One of our premier sources for technical information is NASDAQ Dorsey Wright. Last December, they published their annual series called The 12 Days of Christmas. In those 12 columns last December they highlighted major concepts from the video on our website (Link: We Are Not Your Old Stock Broker), and expanded on each in depth. I have been blogging about one of those 12 topics monthly all year and will wrap up in November. Again, my purpose is not to make you experts on tactical strategies, but merely to give you a sense of the process and diligence that we perform daily in order to help minimize the damage to you should a large decline hit the market and also to properly construct portfolios that help meet your goals.
Our topic this month revolves around Relative Strength Cycles and a summary of what Relative Strength is and is not. Every investment strategy, whether it is value investing, growth investing, fundamental, or even trend following, goes through periods of underperformance, and Relative Strength (RS) investing is no different. RS laggard periods can be uncomfortable, and looking in the rear view mirror at late 2015 and early 2016, serves an unfriendly reminder of this. It is important to understand that sometimes RS based strategies are not immune to periods of underperformance; however, we have found that the RS has tended to rebound out of these laggard periods, providing, at times, consistent and robust returns.
As is the case with any investment factor, Relative Strength is not a guarantee. It will not provide outperformance every day, week, month, quarter, or year; nor is that what it is designed to do. It is not designed to get you in at the bottom and get you out at the top. Instead, it is designed to allow you to participate in the “meat” of the move. It will force you to remain invested in strong trends and themes, even if your gut may be telling you the ride is over. Just as importantly, it will give you an indication to move to the sidelines when those trends do in fact come to an end.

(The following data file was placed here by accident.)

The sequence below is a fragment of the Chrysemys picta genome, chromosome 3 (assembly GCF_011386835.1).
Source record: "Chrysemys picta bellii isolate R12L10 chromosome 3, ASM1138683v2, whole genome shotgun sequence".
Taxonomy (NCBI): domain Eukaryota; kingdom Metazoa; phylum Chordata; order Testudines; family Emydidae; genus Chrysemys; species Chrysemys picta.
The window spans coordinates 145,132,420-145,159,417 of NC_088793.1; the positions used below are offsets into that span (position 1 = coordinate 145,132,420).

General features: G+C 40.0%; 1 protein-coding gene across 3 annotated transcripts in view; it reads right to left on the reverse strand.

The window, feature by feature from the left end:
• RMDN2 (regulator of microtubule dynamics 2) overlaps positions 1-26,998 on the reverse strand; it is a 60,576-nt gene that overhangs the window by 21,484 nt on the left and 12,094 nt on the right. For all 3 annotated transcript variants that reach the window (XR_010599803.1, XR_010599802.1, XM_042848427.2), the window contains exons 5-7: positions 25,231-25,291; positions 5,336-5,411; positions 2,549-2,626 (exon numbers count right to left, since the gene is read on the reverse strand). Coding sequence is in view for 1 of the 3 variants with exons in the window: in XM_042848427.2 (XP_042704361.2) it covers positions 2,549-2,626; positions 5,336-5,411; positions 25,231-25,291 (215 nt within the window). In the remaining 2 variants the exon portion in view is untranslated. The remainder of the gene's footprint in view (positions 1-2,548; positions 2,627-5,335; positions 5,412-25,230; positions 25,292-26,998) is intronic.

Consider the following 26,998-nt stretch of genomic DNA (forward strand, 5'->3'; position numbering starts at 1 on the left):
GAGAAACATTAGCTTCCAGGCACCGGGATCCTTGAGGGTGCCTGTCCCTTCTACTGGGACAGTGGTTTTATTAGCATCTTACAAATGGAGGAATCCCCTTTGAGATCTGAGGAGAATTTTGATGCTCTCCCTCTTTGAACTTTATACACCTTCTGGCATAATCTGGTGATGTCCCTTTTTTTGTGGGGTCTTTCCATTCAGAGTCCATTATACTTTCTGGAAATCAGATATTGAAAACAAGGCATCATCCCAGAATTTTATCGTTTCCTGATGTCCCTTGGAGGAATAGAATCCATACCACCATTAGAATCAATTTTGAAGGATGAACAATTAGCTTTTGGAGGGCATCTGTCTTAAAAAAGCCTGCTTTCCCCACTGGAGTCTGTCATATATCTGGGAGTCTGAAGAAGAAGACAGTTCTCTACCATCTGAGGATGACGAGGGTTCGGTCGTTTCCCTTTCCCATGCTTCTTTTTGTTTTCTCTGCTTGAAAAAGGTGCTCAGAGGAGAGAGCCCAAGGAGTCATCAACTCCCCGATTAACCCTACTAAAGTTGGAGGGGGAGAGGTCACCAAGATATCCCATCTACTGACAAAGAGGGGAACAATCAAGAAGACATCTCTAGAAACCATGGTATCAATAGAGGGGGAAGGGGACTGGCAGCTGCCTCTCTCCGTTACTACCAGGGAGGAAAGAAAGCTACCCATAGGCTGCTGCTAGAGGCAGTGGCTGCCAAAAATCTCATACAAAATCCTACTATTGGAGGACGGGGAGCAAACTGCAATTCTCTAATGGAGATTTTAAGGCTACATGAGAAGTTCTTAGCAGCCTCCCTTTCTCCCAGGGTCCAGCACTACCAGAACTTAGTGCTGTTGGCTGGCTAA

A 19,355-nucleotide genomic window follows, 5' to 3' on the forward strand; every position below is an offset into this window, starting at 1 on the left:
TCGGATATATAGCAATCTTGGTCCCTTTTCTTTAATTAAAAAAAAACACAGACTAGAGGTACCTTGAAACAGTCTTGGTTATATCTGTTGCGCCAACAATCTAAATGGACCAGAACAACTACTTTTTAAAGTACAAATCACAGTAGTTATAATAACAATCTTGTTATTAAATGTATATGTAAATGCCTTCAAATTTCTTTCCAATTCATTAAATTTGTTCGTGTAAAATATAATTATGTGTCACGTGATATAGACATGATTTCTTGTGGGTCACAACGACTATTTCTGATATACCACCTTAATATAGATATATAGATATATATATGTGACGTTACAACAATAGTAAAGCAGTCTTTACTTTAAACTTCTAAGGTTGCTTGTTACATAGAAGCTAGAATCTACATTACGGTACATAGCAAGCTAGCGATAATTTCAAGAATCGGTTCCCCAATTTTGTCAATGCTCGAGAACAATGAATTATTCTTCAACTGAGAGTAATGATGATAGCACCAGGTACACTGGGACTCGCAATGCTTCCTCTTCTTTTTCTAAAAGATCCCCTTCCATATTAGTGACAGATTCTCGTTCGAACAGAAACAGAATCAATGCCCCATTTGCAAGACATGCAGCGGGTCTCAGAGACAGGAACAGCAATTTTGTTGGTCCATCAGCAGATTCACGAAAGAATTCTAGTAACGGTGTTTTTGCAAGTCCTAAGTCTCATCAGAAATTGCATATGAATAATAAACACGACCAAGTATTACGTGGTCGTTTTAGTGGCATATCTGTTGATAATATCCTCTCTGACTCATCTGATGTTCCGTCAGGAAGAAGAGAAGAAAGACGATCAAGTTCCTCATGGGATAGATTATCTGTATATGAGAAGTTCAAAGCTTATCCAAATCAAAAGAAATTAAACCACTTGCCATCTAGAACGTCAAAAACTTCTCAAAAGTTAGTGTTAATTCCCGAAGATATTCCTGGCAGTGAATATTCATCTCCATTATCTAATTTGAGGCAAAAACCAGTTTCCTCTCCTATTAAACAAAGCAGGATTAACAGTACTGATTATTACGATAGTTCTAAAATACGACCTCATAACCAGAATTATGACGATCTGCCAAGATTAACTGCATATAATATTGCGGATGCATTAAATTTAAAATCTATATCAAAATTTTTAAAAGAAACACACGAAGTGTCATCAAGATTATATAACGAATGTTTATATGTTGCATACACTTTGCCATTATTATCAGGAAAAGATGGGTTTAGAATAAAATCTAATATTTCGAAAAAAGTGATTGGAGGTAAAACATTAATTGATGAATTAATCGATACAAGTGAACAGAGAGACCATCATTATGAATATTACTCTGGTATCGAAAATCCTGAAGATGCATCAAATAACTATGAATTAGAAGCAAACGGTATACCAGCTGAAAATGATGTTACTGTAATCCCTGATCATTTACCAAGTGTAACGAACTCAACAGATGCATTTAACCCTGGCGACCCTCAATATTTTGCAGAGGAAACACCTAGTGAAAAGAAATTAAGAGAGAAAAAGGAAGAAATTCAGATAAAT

The graphic above highlighting the "relative strength cycle" is the rolling six month excess return of the Dorsey Wright Technical Leaders Index DWTL versus the S&P 500 Index SPX. The DWTL is an index that is designed to select 100 stocks on a quarterly basis that exhibit high relative strength within a universe of 1,000 stocks. Going back to March 2007, you can see how there are periods where DWTL, or relative strength, underperforms, but it's often followed by a strong rebound. The periods where it underperforms are often around market bottoms as well as choppy market environments where most relative strength and trend following strategies struggle. There is no doubt that underperformance can be uncomfortable, and while not common, it is not unprecedented. But it is important to understand that these bouts of underperformance often present great opportunities. As new leadership trends rise to the top, these strategies tend to rebound up from a trough in the relative strength cycle.
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Until next time, cheers!